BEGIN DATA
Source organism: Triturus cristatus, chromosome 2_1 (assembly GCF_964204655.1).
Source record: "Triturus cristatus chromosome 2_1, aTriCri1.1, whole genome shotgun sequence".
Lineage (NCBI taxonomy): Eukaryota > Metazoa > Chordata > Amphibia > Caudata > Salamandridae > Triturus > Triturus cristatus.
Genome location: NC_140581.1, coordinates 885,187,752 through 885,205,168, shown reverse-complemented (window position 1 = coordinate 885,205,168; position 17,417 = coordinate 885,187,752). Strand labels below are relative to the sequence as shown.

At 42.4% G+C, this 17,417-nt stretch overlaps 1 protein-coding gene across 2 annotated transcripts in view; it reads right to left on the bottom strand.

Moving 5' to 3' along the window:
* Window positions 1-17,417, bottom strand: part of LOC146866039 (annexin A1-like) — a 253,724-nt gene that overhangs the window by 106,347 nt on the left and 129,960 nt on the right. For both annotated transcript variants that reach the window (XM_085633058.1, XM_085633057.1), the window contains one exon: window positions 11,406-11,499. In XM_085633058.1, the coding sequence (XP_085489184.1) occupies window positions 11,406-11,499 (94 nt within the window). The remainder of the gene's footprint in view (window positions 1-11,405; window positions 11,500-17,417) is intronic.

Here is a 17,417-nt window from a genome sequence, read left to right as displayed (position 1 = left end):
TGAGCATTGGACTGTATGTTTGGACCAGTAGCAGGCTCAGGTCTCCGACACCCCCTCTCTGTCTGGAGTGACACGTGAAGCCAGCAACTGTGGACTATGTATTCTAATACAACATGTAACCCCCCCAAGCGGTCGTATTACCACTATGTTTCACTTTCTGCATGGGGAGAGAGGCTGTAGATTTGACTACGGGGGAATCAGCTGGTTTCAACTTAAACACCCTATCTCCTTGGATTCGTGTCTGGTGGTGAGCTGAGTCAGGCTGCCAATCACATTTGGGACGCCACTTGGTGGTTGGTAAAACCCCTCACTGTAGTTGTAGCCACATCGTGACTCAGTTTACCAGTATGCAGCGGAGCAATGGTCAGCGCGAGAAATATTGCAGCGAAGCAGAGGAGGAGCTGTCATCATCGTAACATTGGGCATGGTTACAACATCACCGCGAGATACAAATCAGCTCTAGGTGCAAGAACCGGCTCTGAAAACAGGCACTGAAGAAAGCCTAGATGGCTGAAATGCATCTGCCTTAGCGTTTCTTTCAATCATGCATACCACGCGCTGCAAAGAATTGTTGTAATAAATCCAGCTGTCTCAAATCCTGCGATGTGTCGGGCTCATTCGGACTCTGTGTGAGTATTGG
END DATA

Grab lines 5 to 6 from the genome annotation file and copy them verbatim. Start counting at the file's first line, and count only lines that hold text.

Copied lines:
At 42.4% G+C, this 17,417-nt stretch overlaps 1 protein-coding gene across 2 annotated transcripts in view; it reads right to left on the bottom strand.

Moving 5' to 3' along the window: